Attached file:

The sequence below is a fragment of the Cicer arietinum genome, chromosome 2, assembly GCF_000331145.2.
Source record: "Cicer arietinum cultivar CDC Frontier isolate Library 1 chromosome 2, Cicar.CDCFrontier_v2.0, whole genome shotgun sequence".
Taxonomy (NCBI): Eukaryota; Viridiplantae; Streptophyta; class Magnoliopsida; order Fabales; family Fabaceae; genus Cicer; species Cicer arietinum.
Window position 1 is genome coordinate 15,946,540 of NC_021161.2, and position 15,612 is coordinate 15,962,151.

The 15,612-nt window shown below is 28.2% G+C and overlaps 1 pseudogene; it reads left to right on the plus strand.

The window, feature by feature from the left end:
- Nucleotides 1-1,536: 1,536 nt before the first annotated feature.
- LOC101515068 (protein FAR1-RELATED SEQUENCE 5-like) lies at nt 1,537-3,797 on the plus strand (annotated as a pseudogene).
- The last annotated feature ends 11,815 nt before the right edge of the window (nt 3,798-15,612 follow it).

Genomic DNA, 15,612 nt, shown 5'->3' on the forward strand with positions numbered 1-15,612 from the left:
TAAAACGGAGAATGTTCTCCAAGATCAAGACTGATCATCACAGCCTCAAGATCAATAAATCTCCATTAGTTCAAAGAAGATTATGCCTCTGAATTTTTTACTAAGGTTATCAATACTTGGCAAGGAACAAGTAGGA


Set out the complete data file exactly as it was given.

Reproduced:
The sequence below is a fragment of the Cicer arietinum genome, chromosome 2, assembly GCF_000331145.2.
Source record: "Cicer arietinum cultivar CDC Frontier isolate Library 1 chromosome 2, Cicar.CDCFrontier_v2.0, whole genome shotgun sequence".
Taxonomy (NCBI): Eukaryota; Viridiplantae; Streptophyta; class Magnoliopsida; order Fabales; family Fabaceae; genus Cicer; species Cicer arietinum.
Window position 1 is genome coordinate 15,946,540 of NC_021161.2, and position 15,612 is coordinate 15,962,151.

The 15,612-nt window shown below is 28.2% G+C and overlaps 1 pseudogene; it reads left to right on the plus strand.

The window, feature by feature from the left end:
- Nucleotides 1-1,536: 1,536 nt before the first annotated feature.
- LOC101515068 (protein FAR1-RELATED SEQUENCE 5-like) lies at nt 1,537-3,797 on the plus strand (annotated as a pseudogene).
- The last annotated feature ends 11,815 nt before the right edge of the window (nt 3,798-15,612 follow it).

Genomic DNA, 15,612 nt, shown 5'->3' on the forward strand with positions numbered 1-15,612 from the left:
TAAAACGGAGAATGTTCTCCAAGATCAAGACTGATCATCACAGCCTCAAGATCAATAAATCTCCATTAGTTCAAAGAAGATTATGCCTCTGAATTTTTTACTAAGGTTATCAATACTTGGCAAGGAACAAGTAGGA